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Windfarm plan worries locals  

Credit:  Robin Martin, Taranaki reporter | Radio New Zealand | www.radionz.co.nz ~~

Opponents of a proposed $325 million wind farm in South Taranaki fear it will ruin views of the mountain, affect property prices and even disrupt migratory birds.

Trustpower wants to build 48 wind turbines each standing 160m tall on 980ha of coastal land between Waverley and Patea.

Mike and Angela Connell are beginning to think they have a wind farm hoo-doo.

They were bought out of their Makuri home in northern Wairarapa to make way for Mighty River Power’s Puketoi development.

Now they find Trustpower plans to run transmission lines in front of their Fookes Street property in Waverley.

Angela Connell said they knew about plans for a wind farm, but did not think it would affect them.

“We were told ‘there’s nothing happening right in your area’. So we did know about the wind farm, but that wasn’t going to affect us, that was way out on the coast.

“And now here it is [transmission lines] proposed to be right out there and it’s going to affect the view. You know we’ve got the view of Mt Taranaki. It’s spoilt our whole outlook.”

Mrs Connell said the news had come as a nasty shock.

“It’s absolutely terrible and the last time really took years off Mike’s life with the whole battle of the thing, which went on for two years.

“So you can see we’re pretty upset, wild, really upset. We never thought we’d come to a place and it would happen all over again.”

An independent economic report estimated the project would inject $40 million into the regional economy during its two-year construction phase and about $3.3m every year thereafter.

It would employ between 80 and 100 people during its build and create up to 10 permanent jobs, the report said.

But that was of little consolation to Frazer Fields, who owns a section at Waipipi Beach.

“Well I was going to retire on it but I’m not quite sure now. It could be a little bit tricky with the big activity next door. It will be pretty ugly looking towards Mt Taranaki and that would be one of the reasons I’ve actually bought this section.”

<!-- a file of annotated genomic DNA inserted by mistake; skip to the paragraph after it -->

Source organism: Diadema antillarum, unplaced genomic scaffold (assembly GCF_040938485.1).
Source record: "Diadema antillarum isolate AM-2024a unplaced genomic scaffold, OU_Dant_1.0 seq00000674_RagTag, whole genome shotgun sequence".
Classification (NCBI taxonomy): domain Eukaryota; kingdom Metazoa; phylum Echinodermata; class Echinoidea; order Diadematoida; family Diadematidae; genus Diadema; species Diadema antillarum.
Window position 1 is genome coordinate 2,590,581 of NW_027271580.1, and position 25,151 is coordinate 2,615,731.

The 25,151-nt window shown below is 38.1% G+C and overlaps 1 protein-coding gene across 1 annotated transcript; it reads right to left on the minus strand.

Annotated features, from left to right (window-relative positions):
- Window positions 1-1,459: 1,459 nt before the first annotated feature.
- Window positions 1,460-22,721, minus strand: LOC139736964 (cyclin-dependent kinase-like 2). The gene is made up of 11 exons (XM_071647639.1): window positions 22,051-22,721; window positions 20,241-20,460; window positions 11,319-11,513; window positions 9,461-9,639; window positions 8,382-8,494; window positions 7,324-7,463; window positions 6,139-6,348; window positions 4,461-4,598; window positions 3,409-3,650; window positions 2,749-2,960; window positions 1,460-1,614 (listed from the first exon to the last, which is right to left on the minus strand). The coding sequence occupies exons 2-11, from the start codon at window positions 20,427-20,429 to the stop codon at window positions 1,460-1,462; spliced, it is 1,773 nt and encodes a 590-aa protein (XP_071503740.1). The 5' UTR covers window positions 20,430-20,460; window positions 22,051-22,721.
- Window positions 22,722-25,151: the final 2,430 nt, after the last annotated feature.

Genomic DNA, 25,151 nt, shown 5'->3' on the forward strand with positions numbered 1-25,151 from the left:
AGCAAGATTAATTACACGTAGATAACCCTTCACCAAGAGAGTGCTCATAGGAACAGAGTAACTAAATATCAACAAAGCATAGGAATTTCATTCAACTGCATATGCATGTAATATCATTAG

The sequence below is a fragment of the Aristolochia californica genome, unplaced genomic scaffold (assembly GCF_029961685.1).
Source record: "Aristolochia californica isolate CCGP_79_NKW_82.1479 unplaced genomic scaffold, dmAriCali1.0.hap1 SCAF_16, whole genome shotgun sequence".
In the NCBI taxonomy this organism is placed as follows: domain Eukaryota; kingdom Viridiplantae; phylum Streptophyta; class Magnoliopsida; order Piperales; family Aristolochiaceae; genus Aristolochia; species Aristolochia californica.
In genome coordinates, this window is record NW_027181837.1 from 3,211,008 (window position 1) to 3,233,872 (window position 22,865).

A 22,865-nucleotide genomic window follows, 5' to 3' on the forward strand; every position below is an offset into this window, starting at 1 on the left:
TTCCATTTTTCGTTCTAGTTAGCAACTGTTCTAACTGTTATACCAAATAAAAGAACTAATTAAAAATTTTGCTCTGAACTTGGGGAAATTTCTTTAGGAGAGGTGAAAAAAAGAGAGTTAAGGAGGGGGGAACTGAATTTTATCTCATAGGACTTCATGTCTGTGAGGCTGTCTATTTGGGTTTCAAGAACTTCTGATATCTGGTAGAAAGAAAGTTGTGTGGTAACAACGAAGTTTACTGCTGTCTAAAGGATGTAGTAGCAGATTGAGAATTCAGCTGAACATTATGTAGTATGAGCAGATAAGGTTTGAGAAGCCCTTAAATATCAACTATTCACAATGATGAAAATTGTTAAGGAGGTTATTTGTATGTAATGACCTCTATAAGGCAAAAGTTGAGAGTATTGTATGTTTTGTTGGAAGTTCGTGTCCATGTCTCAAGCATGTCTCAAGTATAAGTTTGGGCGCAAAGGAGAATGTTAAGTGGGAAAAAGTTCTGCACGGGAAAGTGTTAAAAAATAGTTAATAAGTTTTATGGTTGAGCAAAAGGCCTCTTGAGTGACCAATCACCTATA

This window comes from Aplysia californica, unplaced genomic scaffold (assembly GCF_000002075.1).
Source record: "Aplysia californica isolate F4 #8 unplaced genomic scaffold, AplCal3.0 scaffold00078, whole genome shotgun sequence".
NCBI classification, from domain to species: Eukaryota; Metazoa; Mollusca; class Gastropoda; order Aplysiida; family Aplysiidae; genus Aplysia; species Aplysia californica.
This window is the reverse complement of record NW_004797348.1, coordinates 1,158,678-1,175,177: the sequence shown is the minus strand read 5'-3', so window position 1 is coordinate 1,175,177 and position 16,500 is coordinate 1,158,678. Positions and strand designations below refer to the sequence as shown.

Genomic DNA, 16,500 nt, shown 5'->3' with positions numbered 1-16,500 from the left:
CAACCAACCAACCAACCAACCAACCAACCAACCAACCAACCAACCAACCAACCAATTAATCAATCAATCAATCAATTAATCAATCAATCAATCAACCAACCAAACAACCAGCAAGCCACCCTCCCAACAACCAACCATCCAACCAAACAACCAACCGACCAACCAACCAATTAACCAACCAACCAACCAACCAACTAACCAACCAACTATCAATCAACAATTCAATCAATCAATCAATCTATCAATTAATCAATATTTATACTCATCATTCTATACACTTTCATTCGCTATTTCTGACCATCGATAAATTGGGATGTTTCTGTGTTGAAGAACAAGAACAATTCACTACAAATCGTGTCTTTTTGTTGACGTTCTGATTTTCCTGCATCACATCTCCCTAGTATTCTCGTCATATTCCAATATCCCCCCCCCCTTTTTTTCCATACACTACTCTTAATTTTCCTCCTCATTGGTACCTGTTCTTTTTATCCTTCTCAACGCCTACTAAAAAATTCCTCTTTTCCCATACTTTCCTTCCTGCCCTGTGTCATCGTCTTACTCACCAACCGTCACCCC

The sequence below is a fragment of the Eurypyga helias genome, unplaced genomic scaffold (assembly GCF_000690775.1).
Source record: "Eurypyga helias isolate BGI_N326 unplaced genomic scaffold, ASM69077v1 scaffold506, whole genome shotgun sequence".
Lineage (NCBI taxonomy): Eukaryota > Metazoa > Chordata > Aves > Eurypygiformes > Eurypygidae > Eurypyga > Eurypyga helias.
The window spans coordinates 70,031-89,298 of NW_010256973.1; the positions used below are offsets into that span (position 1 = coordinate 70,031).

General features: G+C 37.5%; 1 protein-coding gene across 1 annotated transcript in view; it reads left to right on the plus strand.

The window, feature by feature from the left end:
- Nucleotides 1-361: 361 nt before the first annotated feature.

Mr Fields was one of 20 individuals and groups which had made submissions against the project.

Fish and Game and the Department of Conservation were worried about bird strike and the effect on endangered migratory birds such as the South Island pied oyster catcher and the pied stilt.

They were also concerned about plans to in-fill ponds on the site and the affect of that on fish and eels.

Ngā Rauru and Ngāti Ruanui were also opposed to the development at this stage.

Te Kāhui o Rauru Kaiwhakahaere Anne-Marie Broughton said the iwi had not been given enough time to prepare a cultural impact report.

“All along there are culturally significant sites, but there’s one very special site along there and that’s our old fishing village. It’s a 50-acre (20ha) site right in the middle of the wind farm so it’s absolutely significant.”

South Taranaki District mayor Ross Dunlop said he too had concerns about the project, but those had to be weighed against its benefits.

“I tend to agree the (transmission) pylons are going too close to those houses. I actually had a look at it and I would support that, but overall I think that this clean green energy is very important for New Zealand and for our community.”

The South Taranaki District Council expects to hold public hearings on Trustpower’s resource consents application before the end of the year.

Source:  Robin Martin, Taranaki reporter | Radio New Zealand | www.radionz.co.nz

This article is the work of the source indicated. Any opinions expressed in it are not necessarily those of National Wind Watch.

The copyright of this article resides with the author or publisher indicated. As part of its noncommercial effort to present the environmental, social, scientific, and economic issues of large-scale wind power development to a global audience seeking such information, National Wind Watch endeavors to observe “fair use” as provided for in section 107 of U.S. Copyright Law and similar “fair dealing” provisions of the copyright laws of other nations. Send requests to excerpt, general inquiries, and comments via e-mail.

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